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IntMath Newsletter: Rankbrain, Wallis, log-log and scalars

By Murray Bourne, 26 Nov 2015

26 Nov 2015

In this Newsletter:

1. Math in the news
2. Resource: Semilog and log-log page
3. Is a 1x1 matrix a scalar?
4. Math puzzles
5. Math movies: Comics that ask "what if?"
6. Final thought: Just do it!

1. Math in the news

a. Google Rankbrain

Google Rankbrain
Google Rankbrain [Image source]

Google has been remarkably successful as a search engine due to its uncanny ability to (mostly) find the exact page we need in response to the questions we throw at it.

But that's because we ask similar questions most of the time, and those questions are fairly unambiguous (like "weather New York", or "formula for area of circle", or perhaps "flights to London".)

However, around 15% of all Google queries are novel (no-one has asked it before) and/or may require natural language interpretation (for example the question, "What time does it get dark in the Philippines?" requires an understanding of the term "get dark"). This has proved quite a challenge for Google (and its competitors), but like the rest of their approach, math has come to the rescue.

Google's Rankbrain is a new vector-based artificial intelligence approach to the problem of what natural language searches could mean. These "word vectors" are basically the result of assigning numbers to possible meanings of words. If the vectors line up sufficiently well, then that's probably what the query really means.

According to Google’s Chief Executive Officer Sundar Pichai:

“Machine learning is a core transformative way by which we are rethinking everything we are doing.”

There could be some job opportunities in this going forward. (Google has hired many aritifical intelligence scientists over the last few years.)

For more details:

Google Turning Its Lucrative Web Search Over to AI Machines (by Bloomberg)

"Thought vectors" could revolutionize artificial intelligence (by ExtremeTech)

b. Wallis, pi and quantum theory

Seventeenth century English mathematician John Wallis developed an approximation for π involving the product of simple fractions. His result was recently proved in a novel way involving quantum theory.

Wallis contributed quite a few other mathematical insights, some of which I outline in this article.

Wallis Product - new proof by quantum mechanics

A quite remarkable new proof of the 400 year-old Wallis Product approximation for π has recently been published. It arises from a study of the quantum mechanics of the hydrogen atom.

Wallis, pi and quantum theory

2. Resource: Semi-log and log-log Graphs

I find a lot of people don't readily grasp the concept of semi-log or log-log graphs, so when they come across a statistical graph containing such axes, they complain it is "misleading" (They are used to the axes always having equally-space gaps.)

Log-log graph

I recently updated the IntMath page on semi-log and log-log axes.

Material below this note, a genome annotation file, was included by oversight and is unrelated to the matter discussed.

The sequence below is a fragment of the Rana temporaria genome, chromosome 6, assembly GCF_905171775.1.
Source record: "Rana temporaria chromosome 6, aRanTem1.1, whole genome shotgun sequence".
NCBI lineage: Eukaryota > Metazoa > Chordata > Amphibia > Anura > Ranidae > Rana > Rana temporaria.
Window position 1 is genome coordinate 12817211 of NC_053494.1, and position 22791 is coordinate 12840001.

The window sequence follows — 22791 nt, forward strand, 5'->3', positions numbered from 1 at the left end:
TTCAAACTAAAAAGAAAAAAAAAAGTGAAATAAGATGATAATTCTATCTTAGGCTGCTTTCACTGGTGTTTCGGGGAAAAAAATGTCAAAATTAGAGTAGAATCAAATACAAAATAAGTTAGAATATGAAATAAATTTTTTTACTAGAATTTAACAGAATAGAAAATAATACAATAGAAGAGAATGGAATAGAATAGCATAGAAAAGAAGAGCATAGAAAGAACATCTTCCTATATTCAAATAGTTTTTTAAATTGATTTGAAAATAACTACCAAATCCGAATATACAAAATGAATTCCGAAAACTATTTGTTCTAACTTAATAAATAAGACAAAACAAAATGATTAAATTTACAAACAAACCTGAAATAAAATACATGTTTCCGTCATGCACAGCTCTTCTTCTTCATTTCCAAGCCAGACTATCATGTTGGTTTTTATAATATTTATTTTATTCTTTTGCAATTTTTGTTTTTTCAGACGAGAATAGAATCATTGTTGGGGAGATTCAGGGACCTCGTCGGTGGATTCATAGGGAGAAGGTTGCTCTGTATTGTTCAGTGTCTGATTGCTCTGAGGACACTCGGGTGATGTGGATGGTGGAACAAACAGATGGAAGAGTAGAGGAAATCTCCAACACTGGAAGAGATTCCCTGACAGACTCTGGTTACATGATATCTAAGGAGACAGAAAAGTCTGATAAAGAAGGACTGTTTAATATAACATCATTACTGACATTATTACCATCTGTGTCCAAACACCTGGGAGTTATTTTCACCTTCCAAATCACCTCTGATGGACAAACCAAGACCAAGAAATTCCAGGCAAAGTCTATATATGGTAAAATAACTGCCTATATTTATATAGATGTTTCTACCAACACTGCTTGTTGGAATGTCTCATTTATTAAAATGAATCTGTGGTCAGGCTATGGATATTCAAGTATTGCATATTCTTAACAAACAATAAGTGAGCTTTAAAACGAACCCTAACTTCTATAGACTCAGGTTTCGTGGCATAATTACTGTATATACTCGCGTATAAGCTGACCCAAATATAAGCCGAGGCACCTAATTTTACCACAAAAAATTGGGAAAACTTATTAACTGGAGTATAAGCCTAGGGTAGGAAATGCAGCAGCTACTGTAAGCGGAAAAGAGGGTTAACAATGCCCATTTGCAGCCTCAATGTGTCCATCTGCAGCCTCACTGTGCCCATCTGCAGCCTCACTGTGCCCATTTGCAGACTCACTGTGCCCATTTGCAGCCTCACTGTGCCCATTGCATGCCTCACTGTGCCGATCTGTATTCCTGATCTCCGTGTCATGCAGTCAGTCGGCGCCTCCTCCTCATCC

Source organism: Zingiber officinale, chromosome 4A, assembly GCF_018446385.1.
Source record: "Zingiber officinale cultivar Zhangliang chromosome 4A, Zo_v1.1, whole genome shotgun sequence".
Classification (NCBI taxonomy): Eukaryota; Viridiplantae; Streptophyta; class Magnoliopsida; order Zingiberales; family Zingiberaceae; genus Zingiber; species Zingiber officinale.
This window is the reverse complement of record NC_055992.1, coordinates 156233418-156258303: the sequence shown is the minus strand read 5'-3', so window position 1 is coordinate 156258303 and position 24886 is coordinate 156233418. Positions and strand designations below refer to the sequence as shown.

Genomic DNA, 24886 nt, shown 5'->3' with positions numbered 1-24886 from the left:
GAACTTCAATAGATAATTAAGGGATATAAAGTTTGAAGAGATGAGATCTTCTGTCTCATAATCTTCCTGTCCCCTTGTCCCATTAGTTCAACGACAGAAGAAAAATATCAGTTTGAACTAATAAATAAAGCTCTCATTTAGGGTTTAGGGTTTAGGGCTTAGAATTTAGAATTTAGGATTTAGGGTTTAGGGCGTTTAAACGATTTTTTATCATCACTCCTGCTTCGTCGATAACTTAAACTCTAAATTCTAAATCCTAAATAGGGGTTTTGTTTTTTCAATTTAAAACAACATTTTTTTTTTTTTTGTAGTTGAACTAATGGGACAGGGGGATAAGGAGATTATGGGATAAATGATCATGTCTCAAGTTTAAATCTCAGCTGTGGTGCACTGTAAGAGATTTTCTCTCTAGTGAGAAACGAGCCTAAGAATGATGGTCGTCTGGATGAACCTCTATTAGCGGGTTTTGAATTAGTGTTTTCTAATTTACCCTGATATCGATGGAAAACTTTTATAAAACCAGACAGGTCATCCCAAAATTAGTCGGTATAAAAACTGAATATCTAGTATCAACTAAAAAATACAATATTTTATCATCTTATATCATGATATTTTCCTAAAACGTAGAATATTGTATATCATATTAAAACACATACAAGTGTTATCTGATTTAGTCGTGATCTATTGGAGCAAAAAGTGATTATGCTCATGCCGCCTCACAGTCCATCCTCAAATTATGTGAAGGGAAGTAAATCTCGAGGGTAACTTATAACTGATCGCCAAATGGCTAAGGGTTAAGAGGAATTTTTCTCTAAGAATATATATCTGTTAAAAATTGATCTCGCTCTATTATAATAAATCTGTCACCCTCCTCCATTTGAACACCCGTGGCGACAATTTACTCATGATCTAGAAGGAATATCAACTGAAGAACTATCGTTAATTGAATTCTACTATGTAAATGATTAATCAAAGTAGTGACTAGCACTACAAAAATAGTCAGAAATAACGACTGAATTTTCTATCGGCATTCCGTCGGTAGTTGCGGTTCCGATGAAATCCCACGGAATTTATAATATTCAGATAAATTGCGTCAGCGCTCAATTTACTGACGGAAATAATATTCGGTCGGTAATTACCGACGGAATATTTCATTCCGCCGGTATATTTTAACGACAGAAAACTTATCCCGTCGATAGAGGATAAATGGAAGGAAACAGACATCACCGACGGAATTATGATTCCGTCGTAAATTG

The page concludes with an interesting real-life case of log-log graphs, the Zipf Distribution.

Go to: Graphs on semi-log and log-log axes

3. Is a 1×1 matrix a scalar?

Is a 1x1 matrix really a scalar?

A 1x1 matrix is often regarded as a scalar quantity, but is that correct? This article explores a reader's question.

Is a 1x1 matrix a scalar?

4. Math puzzles

The puzzle in the last IntMath Newsletter asked about division of a factorial number.

Correct answers with explanation were given by: Don and Tomas (who both used a software approach), and Francis, Salomon and Γιώργος Βαρελάς (Giorgos Varelas) (who enumerated all possible cases).

There were a few "traps" for the unwary in that puzzle, including the "factorial" sign (!) which some people missed altogether (understandable, sine it's not good math notation), and the "divide into" terminology.

For those who are still not sure what's going on, here's a simpler example: The number 5! can be divided evenly by 2 three times, since there are three 2's in the prime factorisation of 5!:

5! = 120 = 2 × 2 × 2 × 3 × 5

New math puzzle

An ant on a sheet of coordinate paper starts at the point (3,4), proceeds
by a straight line path to the nearest point on the unit circle, and then
follows the arc of the circle to the point (1,0). How far did the ant walk? (Units are cm.)

You can leave your responses here.

5. Math movie: Randall Munroe: Comics that ask "what if?"

I've been a XKCD comics fan for some time since his simple stick figure cartoons are often thought-provoking and are often math-related. His tagline is:

A webcomic of romance, sarcasm, math, and language

(Some of the topics discussed may not be suitable for all ages. Make your own determination.)

He gets a lot of crazy questions from readers which he addresses in the What if? section.

Here's his TED talk about some of those questions, and his responses.

Is gravity an Illusion?

Web cartoonist Randall Munroe answers simple what-if questions ("what if you hit a baseball moving at the speed of light?") using math, physics, logic and deadpan humor.

Randall Munroe: Comics that ask "what if?"

6. Final thought: Just do it!

Today's quote comes from Butch Lovelace. It's for those of you who struggle to get going some days:

The most difficult thing is to just start the ball rolling. Once it starts, it's actually more difficult to stop it. [Butch Lovelace]

Until next time, enjoy whatever you learn.

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